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Title: The impact of the experience of working with CBT on counselling psychologists' professional identity
Author: Mantica, Valentina
ISNI:       0000 0004 2738 6732
Awarding Body: University of Roehampton
Current Institution: University of Roehampton
Date of Award: 2012
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Cognitive behaviour therapy (CBT) is a therapeutic modality which is commonly argued to be oriented to a medical model, and so to diverge significantly in theory and practice from the traditional relational and humanistic roots of counselling psychology. A large body of literature and research exists which examines counselling psychologists’ professional identity in medical settings, but there appears to be a significant gap in the extant literature relating to how counselling psychologists experience professional identity specifically in the practice of CBT, a therapeutic modality which presently provides a considerable amount of employment for counselling psychologists. To address this gap, the present study sought to explore qualitatively whether counselling psychologists’ experience of their professional identity is affected by the inclusion of CBT in their practice. A sample of eight counselling psychologists who worked with CBT and had been qualified for at least five years were interviewed. Data gathered from the semistructured interviews were transcribed and analysed using interpretative phenomenological analysis (IPA), a method selected because it is concerned with the detailed examination of personal lived experience and the meaning of experience to participants. The methodology was approached within the contextual constructionist epistemological framework. Three superordinate themes, each containing four subordinate themes, emerged from participants’ accounts: (i) components of professional identity; (ii) the contribution of CBT to the professional self; and (iii) how CBT compromises the professional self. The findings are discussed in relation to the relevant literature, and lines of enquiry that have emerged have been located in current postmodern literature, arguments and debates. One main conclusion of the present study is that feeling comfortable with CBT can CBT, Counselling Psychology and Professional Identity 3 depend upon practitioners’ initial training, personal experience, cultural background, personal characteristics and personal beliefs – that is, the professional self as emerging from the personal self. Clinical implications, methodological limitations, directions for future research and reflections upon the researcher’s reflexivity are presented.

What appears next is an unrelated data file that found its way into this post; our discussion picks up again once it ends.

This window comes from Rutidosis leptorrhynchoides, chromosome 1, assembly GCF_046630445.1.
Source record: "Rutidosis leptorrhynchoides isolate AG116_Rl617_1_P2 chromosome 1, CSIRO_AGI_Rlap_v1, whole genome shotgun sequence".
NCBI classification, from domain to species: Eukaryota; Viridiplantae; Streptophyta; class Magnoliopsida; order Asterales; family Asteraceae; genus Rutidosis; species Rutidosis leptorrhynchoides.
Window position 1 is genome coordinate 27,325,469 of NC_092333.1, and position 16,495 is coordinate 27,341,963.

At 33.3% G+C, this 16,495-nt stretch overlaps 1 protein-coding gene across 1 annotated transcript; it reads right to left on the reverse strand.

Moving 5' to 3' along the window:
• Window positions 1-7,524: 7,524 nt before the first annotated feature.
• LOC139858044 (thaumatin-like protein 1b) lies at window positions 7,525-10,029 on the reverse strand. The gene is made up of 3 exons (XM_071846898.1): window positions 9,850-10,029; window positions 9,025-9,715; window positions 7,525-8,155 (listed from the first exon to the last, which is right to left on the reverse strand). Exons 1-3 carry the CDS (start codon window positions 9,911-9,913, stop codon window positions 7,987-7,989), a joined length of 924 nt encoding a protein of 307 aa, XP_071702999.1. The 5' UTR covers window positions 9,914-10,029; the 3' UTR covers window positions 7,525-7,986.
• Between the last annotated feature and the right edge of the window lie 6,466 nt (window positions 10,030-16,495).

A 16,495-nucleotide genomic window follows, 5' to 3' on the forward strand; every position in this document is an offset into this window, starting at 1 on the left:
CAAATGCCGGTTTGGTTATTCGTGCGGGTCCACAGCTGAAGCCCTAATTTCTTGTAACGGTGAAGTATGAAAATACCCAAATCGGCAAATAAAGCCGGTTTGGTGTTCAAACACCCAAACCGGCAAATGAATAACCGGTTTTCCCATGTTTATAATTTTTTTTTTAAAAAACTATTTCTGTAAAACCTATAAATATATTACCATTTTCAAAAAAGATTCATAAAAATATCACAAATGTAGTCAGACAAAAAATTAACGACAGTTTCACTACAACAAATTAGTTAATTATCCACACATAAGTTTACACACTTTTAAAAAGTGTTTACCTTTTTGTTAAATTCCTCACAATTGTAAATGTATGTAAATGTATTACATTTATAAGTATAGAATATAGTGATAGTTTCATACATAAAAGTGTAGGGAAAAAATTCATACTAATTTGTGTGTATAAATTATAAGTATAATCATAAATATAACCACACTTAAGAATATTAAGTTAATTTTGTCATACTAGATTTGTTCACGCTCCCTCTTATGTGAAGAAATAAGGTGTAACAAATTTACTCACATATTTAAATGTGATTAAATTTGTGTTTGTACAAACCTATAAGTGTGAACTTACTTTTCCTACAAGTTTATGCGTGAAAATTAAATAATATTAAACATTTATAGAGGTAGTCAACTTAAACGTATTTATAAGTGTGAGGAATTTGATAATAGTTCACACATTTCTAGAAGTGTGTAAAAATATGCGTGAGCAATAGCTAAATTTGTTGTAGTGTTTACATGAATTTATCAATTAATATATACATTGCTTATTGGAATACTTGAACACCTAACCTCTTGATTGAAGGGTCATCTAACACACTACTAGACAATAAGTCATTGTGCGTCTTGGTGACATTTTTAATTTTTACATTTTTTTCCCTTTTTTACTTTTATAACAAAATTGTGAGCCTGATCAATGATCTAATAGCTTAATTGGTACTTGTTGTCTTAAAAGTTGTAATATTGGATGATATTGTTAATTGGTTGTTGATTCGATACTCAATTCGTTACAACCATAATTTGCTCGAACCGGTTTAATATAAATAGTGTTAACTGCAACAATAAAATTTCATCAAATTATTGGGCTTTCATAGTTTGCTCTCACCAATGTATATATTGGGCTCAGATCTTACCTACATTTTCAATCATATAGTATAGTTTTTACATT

Supervisor: Mohiyeddini, Changiz ; House, Richard Sponsor: Not available
Qualification Name: Thesis (Ph.D.) Qualification Level: Doctoral
EThOS ID:  DOI: Not available
Keywords: professional identity ; counselling psychology ; cognitive behaviour therapy (CBT) ; interpretative phenomenological analysis (IPA) ; medical model